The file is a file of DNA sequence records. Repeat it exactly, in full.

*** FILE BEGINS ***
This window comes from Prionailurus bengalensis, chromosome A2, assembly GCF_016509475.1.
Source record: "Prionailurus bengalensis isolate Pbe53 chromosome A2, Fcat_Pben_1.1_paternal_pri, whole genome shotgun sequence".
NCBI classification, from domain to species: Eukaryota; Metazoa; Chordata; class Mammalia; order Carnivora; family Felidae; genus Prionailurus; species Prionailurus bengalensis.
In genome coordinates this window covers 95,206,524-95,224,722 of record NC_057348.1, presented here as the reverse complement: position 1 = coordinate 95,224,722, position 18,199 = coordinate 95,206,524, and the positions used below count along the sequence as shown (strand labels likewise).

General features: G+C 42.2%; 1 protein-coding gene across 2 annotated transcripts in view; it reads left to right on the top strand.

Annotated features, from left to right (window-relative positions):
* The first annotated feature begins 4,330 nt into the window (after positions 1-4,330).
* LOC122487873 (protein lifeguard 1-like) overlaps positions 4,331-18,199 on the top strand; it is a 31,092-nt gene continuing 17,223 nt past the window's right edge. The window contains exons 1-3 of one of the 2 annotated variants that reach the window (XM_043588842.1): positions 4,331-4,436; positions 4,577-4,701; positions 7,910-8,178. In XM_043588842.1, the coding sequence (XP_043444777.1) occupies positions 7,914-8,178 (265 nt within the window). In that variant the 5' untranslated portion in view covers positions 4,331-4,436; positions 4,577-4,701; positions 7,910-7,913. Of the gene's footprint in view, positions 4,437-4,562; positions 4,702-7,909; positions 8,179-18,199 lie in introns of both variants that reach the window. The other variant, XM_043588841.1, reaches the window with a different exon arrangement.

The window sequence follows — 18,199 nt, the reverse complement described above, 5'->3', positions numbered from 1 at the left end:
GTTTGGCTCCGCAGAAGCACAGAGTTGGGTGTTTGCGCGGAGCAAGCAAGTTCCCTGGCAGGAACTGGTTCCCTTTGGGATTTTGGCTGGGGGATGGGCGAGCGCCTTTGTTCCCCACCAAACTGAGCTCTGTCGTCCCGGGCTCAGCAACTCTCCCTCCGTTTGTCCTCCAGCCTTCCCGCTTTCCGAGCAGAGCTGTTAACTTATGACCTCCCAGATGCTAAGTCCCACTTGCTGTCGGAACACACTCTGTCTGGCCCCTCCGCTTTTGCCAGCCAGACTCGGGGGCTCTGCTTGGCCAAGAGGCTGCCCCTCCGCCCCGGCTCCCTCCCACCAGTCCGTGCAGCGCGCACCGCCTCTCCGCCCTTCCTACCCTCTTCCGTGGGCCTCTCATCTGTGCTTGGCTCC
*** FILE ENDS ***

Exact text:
This window comes from Prionailurus bengalensis, chromosome A2, assembly GCF_016509475.1.
Source record: "Prionailurus bengalensis isolate Pbe53 chromosome A2, Fcat_Pben_1.1_paternal_pri, whole genome shotgun sequence".
NCBI classification, from domain to species: Eukaryota; Metazoa; Chordata; class Mammalia; order Carnivora; family Felidae; genus Prionailurus; species Prionailurus bengalensis.
In genome coordinates this window covers 95,206,524-95,224,722 of record NC_057348.1, presented here as the reverse complement: position 1 = coordinate 95,224,722, position 18,199 = coordinate 95,206,524, and the positions used below count along the sequence as shown (strand labels likewise).

General features: G+C 42.2%; 1 protein-coding gene across 2 annotated transcripts in view; it reads left to right on the top strand.

Annotated features, from left to right (window-relative positions):
* The first annotated feature begins 4,330 nt into the window (after positions 1-4,330).
* LOC122487873 (protein lifeguard 1-like) overlaps positions 4,331-18,199 on the top strand; it is a 31,092-nt gene continuing 17,223 nt past the window's right edge. The window contains exons 1-3 of one of the 2 annotated variants that reach the window (XM_043588842.1): positions 4,331-4,436; positions 4,577-4,701; positions 7,910-8,178. In XM_043588842.1, the coding sequence (XP_043444777.1) occupies positions 7,914-8,178 (265 nt within the window). In that variant the 5' untranslated portion in view covers positions 4,331-4,436; positions 4,577-4,701; positions 7,910-7,913. Of the gene's footprint in view, positions 4,437-4,562; positions 4,702-7,909; positions 8,179-18,199 lie in introns of both variants that reach the window. The other variant, XM_043588841.1, reaches the window with a different exon arrangement.

The window sequence follows — 18,199 nt, the reverse complement described above, 5'->3', positions numbered from 1 at the left end:
GTTTGGCTCCGCAGAAGCACAGAGTTGGGTGTTTGCGCGGAGCAAGCAAGTTCCCTGGCAGGAACTGGTTCCCTTTGGGATTTTGGCTGGGGGATGGGCGAGCGCCTTTGTTCCCCACCAAACTGAGCTCTGTCGTCCCGGGCTCAGCAACTCTCCCTCCGTTTGTCCTCCAGCCTTCCCGCTTTCCGAGCAGAGCTGTTAACTTATGACCTCCCAGATGCTAAGTCCCACTTGCTGTCGGAACACACTCTGTCTGGCCCCTCCGCTTTTGCCAGCCAGACTCGGGGGCTCTGCTTGGCCAAGAGGCTGCCCCTCCGCCCCGGCTCCCTCCCACCAGTCCGTGCAGCGCGCACCGCCTCTCCGCCCTTCCTACCCTCTTCCGTGGGCCTCTCATCTGTGCTTGGCTCC